May 18, 2017
Injured Workers Demand Canadian
"We Are Working on a Provincial Campaign
to Reform the Compensation System to Fulfill Its Mandate"
for Ontario Injured Workers' Day June 1!
Thursday, May 25 -- Thursday, June 1
Starts in Ottawa and visits Cornwall, Brockville, Kingston,
Belleville, Cobourg, Oshawa, arriving in Toronto for Queen's Park Rally
For itinerary see
Wednesday, May 31 -- 7:00 pm
Queen's Park, Toronto
Rally & March
Compensation Is a Right!
Thursday, June 1 -- 11:30 am - 1:00 pm
Queen's Park, Toronto
Fighting Back Against Toxic and Unsafe
Thursday, June 1 -- 2:00 pm
OCAD Auditorium, 100 McCaul St. Room 190, Toronto
• "We Are Working on a Provincial Campaign to
Reform the Compensation
System to Fulfill Its Mandate" - Karl Crevar, Ontario
Canadian Injured Workers' Alliance
• "We Want to Restore Balance at WorkSafe New
Brunswick" - Patrick Colford, President, New Brunswick
Federation of Labour
• New Class-Action Lawsuits Against U.S. Steel
• U.S. Steel Faces Historic Necessity for
Change - K.C. Adams
Consequences of Trade
War in Forestry Industry
• Resolute Forest Products Lays Off Workers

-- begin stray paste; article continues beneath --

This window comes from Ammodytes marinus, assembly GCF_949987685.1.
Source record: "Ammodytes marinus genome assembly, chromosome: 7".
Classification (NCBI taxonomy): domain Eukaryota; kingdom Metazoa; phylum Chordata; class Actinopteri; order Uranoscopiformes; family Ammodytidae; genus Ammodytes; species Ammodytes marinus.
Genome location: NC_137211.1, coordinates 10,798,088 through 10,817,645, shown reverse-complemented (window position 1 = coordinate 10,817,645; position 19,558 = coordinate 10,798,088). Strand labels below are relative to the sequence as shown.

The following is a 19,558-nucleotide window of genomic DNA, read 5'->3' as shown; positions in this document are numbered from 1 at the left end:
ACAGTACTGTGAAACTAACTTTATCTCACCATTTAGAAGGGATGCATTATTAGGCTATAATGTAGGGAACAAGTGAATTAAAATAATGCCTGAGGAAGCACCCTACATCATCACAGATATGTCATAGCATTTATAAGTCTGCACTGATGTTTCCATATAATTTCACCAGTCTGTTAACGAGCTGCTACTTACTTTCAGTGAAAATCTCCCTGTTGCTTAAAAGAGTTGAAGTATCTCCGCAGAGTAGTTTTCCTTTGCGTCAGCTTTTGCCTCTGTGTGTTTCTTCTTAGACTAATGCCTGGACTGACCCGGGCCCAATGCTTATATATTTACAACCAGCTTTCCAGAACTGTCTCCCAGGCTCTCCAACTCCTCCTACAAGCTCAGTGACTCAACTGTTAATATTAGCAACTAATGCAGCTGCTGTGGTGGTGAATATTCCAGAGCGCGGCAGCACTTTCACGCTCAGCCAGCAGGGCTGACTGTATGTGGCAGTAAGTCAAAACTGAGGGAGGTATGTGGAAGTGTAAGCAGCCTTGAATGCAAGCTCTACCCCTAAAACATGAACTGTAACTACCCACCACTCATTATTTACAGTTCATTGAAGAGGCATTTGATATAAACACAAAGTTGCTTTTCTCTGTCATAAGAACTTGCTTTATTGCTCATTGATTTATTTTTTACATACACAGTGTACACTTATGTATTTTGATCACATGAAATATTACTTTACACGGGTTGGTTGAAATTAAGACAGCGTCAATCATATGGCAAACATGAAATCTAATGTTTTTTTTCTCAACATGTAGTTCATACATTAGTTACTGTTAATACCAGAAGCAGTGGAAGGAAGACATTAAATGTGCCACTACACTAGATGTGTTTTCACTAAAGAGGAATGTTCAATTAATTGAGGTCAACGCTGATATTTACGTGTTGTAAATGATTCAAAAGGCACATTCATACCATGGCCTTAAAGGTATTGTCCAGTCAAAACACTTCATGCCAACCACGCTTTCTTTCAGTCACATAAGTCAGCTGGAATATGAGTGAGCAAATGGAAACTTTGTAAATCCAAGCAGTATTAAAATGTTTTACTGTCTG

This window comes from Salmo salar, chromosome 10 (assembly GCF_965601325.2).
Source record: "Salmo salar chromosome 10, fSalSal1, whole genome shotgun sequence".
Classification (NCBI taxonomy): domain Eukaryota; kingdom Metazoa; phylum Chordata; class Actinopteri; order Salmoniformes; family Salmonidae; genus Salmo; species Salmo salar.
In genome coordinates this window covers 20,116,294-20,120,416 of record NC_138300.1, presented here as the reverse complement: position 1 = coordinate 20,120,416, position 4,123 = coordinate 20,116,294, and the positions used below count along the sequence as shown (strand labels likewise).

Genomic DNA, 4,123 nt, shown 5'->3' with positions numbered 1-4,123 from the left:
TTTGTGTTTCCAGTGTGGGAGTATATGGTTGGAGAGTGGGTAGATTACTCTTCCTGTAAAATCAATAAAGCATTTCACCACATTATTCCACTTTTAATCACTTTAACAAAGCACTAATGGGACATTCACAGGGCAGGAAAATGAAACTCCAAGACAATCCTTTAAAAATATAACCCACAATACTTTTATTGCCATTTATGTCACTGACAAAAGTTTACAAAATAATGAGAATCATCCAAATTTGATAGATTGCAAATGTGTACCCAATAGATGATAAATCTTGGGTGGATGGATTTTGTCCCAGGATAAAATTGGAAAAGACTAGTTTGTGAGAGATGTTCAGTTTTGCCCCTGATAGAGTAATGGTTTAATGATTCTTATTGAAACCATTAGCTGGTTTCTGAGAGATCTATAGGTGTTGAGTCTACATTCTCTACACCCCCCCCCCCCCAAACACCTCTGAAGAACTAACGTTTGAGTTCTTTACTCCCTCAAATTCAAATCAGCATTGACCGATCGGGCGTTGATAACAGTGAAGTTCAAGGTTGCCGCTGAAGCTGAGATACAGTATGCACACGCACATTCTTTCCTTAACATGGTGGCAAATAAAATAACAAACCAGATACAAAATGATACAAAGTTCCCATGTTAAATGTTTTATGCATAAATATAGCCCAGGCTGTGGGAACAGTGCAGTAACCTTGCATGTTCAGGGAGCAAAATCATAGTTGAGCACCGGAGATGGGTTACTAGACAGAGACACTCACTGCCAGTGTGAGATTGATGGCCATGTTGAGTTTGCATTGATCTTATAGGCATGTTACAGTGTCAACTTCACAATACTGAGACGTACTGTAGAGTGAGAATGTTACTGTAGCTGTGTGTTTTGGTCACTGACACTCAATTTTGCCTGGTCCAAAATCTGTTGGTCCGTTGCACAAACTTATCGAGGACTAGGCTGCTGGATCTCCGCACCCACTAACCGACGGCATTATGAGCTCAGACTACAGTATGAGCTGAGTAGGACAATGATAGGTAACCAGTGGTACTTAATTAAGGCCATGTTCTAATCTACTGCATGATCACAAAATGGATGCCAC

• Softwood Lumber Prices Rise Sharply in Canada
Injured Workers Demand Canadian Standard
"We Are Working on a Provincial Campaign to
to Fulfill Its Mandate"
Karl Crevar: What we find in
our work is that there are common problems going on right across Canada
such as the treatment of pre-existing conditions. Some of the
legislation is also very similar. Even on the health and safety issues,
the numbers of workplace fatalities are similar and they are on the
We have a court case that is going on in regard to
Non-Economic Loss (NEL) awards. We went to court to see if workers can
proceed and the Supreme Court said yes, we can proceed. There are a
number of people whose NEL has been reduced because of existing
legislation on pre-existing conditions. A NEL award happens when you
have a permanent impairment. They were introduced to replace full
lifetime pensions back in 1990. Before that, if you had a permanent
impairment you could be awarded a lifetime pension. Now, if you have a
permanent impairment, you are only going to be assessed up to age
sixty-five. Pre-existing conditions considered in adjudicating claims
are being used widely all over the country to reduce injured workers'
Then there is the issue of the workers' doctors. A
number of doctors came out publicly two years ago because their
decisions were being overturned by Ontario's Workplace Safety and
Insurance Board (WSIB). A number of complaints have been filed with the
Ombudsman. Professional medical opinions are being overturned by
boards across the country, which are using medical consultants to
override the opinion of the workers' physicians.
The Ontario Network of Injured Workers' Groups, of
which I am a member of the Board of Directors, also obtained intervenor
status in the Supreme Court of Canada in a case out of Quebec regarding
the human right of an injured worker to an accommodation with suitable
duties when the worker exercises their right to return to work. We